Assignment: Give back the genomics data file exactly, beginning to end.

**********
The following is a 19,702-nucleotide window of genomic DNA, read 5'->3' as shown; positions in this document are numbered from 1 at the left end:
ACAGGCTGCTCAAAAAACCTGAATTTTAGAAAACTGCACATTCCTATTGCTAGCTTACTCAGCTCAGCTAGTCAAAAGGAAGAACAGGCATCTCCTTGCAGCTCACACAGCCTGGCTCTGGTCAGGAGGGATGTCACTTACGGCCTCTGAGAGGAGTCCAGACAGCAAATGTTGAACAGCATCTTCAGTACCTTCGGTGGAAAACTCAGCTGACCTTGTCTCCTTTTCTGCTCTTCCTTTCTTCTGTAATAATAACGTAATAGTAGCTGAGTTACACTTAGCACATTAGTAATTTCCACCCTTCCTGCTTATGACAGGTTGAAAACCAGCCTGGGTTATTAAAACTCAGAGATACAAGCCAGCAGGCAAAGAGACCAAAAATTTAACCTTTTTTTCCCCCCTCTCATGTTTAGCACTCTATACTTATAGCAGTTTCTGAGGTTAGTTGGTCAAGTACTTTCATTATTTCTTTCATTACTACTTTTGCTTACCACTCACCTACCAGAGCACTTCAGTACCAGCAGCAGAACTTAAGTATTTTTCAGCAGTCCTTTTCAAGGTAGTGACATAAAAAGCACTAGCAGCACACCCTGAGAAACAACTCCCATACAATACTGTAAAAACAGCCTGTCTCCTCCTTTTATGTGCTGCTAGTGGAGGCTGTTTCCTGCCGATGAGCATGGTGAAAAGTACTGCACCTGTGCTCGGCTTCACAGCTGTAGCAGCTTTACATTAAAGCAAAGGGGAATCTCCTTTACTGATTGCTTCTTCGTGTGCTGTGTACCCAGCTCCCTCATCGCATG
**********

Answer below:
The following is a 19,702-nucleotide window of genomic DNA, read 5'->3' as shown; positions in this document are numbered from 1 at the left end:
ACAGGCTGCTCAAAAAACCTGAATTTTAGAAAACTGCACATTCCTATTGCTAGCTTACTCAGCTCAGCTAGTCAAAAGGAAGAACAGGCATCTCCTTGCAGCTCACACAGCCTGGCTCTGGTCAGGAGGGATGTCACTTACGGCCTCTGAGAGGAGTCCAGACAGCAAATGTTGAACAGCATCTTCAGTACCTTCGGTGGAAAACTCAGCTGACCTTGTCTCCTTTTCTGCTCTTCCTTTCTTCTGTAATAATAACGTAATAGTAGCTGAGTTACACTTAGCACATTAGTAATTTCCACCCTTCCTGCTTATGACAGGTTGAAAACCAGCCTGGGTTATTAAAACTCAGAGATACAAGCCAGCAGGCAAAGAGACCAAAAATTTAACCTTTTTTTCCCCCCTCTCATGTTTAGCACTCTATACTTATAGCAGTTTCTGAGGTTAGTTGGTCAAGTACTTTCATTATTTCTTTCATTACTACTTTTGCTTACCACTCACCTACCAGAGCACTTCAGTACCAGCAGCAGAACTTAAGTATTTTTCAGCAGTCCTTTTCAAGGTAGTGACATAAAAAGCACTAGCAGCACACCCTGAGAAACAACTCCCATACAATACTGTAAAAACAGCCTGTCTCCTCCTTTTATGTGCTGCTAGTGGAGGCTGTTTCCTGCCGATGAGCATGGTGAAAAGTACTGCACCTGTGCTCGGCTTCACAGCTGTAGCAGCTTTACATTAAAGCAAAGGGGAATCTCCTTTACTGATTGCTTCTTCGTGTGCTGTGTACCCAGCTCCCTCATCGCATG